WEST FARGO — Late Tuesday afternoon, Kelly Klein was shuffling down alleys, shutting gates and clearing pens to ready the West Fargo stockyards for the hundreds of sheep and cattle arriving for the Wednesday, Nov. 18, auction that would open at 8:30 a.m., just as sales began there each week for the past 85 years.
But Wednesday's sale at Central Livestock West Fargo would not be like the thousands before it. The auction will be one of the last at West Fargo's iconic stockyards as the property is listed for sale and employees were notified of a developer's interest to raze the entire grounds and build something new.
The sale would end decades of history, as West Fargo has hosted cattle sales every Wednesday, along with sheep sales once or twice a month and horse sales twice a year during spring and fall, all of which have drawn buyers and sellers from across the region since 1935.
Klein has been an auctioneer for 16 years and manager at Central Livestock for three years. In a public Facebook post on Nov. 12, Klein announced the closing.
"... All will come to an end later this month. The property is being sold and torn down by new developers. I want to thank the loyal customers for having faith in me to sell their livestock. Over the years I've met a ton of the industry's finest producers, cattle buyers, sale barn workers and made many life long memories and friends," he wrote.
The post was followed by a flood of comments by past and present visitors with fond memories of the grounds.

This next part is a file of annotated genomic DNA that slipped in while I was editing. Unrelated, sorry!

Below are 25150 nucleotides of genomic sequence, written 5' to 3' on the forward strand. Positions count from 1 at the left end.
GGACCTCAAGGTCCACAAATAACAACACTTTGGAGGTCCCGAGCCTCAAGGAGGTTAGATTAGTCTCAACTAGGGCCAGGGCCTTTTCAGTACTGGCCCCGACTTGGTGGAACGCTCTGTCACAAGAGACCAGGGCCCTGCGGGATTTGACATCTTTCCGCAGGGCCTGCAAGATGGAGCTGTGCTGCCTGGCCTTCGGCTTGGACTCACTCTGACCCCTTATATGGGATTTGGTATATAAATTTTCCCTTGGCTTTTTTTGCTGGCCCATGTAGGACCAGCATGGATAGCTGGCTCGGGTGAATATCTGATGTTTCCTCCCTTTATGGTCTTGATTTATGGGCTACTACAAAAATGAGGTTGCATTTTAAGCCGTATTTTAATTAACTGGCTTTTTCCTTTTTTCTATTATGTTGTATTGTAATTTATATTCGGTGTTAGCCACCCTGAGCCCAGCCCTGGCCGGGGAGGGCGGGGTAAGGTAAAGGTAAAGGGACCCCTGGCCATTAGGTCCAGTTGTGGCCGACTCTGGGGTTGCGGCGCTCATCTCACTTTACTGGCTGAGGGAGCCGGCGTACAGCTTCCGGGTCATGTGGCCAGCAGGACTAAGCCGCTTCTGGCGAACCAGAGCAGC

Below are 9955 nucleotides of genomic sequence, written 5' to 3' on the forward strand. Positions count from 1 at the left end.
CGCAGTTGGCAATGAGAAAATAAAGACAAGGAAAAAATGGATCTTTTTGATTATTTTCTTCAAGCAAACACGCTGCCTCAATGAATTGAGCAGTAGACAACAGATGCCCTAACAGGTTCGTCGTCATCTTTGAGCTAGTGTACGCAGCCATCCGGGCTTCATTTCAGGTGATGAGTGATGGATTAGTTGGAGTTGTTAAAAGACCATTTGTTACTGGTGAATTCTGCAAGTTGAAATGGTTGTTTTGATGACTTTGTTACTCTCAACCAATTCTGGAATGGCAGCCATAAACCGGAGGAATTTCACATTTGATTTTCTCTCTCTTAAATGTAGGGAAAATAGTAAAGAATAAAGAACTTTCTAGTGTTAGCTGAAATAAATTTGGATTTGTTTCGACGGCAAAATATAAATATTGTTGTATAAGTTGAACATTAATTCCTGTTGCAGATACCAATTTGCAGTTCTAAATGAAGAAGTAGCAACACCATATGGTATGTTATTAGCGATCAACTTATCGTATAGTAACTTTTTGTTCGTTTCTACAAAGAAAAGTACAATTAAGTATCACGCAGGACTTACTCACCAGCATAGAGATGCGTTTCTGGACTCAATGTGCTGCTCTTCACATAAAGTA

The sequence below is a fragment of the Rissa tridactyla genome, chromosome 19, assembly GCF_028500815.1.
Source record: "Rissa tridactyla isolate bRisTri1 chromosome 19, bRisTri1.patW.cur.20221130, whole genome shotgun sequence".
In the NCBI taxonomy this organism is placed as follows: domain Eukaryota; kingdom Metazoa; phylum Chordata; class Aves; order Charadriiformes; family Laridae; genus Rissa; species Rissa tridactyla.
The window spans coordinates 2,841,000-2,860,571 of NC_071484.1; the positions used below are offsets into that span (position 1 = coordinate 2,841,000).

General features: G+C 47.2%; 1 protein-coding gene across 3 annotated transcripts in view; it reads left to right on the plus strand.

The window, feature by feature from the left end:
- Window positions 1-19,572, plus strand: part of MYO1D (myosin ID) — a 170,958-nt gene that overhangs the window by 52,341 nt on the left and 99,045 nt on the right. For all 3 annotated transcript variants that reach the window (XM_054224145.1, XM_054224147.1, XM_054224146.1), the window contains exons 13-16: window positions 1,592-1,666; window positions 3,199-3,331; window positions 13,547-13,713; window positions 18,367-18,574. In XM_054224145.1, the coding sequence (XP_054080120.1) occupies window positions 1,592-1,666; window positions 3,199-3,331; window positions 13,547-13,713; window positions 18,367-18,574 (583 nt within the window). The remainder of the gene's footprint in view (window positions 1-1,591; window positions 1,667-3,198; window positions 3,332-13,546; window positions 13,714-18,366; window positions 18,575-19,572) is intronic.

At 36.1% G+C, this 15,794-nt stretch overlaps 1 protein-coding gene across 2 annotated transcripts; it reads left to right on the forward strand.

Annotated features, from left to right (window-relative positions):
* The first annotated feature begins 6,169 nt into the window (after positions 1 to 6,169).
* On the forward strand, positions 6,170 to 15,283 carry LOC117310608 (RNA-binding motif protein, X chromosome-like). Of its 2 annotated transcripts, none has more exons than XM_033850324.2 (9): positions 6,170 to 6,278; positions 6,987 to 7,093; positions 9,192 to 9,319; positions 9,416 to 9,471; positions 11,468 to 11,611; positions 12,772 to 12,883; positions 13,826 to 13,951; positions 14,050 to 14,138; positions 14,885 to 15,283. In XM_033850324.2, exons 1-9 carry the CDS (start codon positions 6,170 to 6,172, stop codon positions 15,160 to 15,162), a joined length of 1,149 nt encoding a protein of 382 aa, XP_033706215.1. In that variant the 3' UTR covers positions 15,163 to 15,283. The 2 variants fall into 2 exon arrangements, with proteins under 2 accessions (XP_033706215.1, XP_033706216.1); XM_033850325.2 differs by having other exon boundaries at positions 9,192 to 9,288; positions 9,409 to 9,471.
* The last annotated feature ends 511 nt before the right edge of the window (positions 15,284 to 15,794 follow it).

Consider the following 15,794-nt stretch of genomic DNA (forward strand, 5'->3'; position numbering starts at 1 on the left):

Real Estate Agent Neal Beitelspacher with Dakota Commercial listed the nearly 82-acre property at 700 Arena Drive for $2.375 million. While he confirmed there is an interested party, he noted a potential buyer has about 30 days to continue to do due diligence on the property before a closing is set.
At its peak, the former Union Stockyards' 2,000 pens could handle 6,700 head of cattle, 1,900 hogs and 2,000 sheep at any given time. The biggest single-volume day was Feb. 13, 1985, when 6,475 cattle were sold, according to Forum archives.
Central Livestock Association, a 95-year-old, member-owned livestock marketing company based in St. Paul, Minn., bought the West Fargo property in 1988. Central Livestock has since added Albany, Zumbrota and Rock Creek, Minn., properties. It also owned stockyards in Sioux City, S.D., and South St. Paul, Minn., but the properties were closed in 2009 and 2008 respectively.
A representative of Central Livestock could not be reached for comment.
A grand beginning
Union Stockyards of South St. Paul, Minn., announced in April 1932 that it would establish a public livestock market in West Fargo. Construction of the 182-pen facility, expected to cost $250,000, started the following year.
The first cattle auction was held during the first week of September in 1935, nearly a month before the stockyards officially opened on Oct. 1. The grand opening was celebrated with an “old-fashioned barbecue,” noted a Sept. 25, 1935, front-page story in The Forum.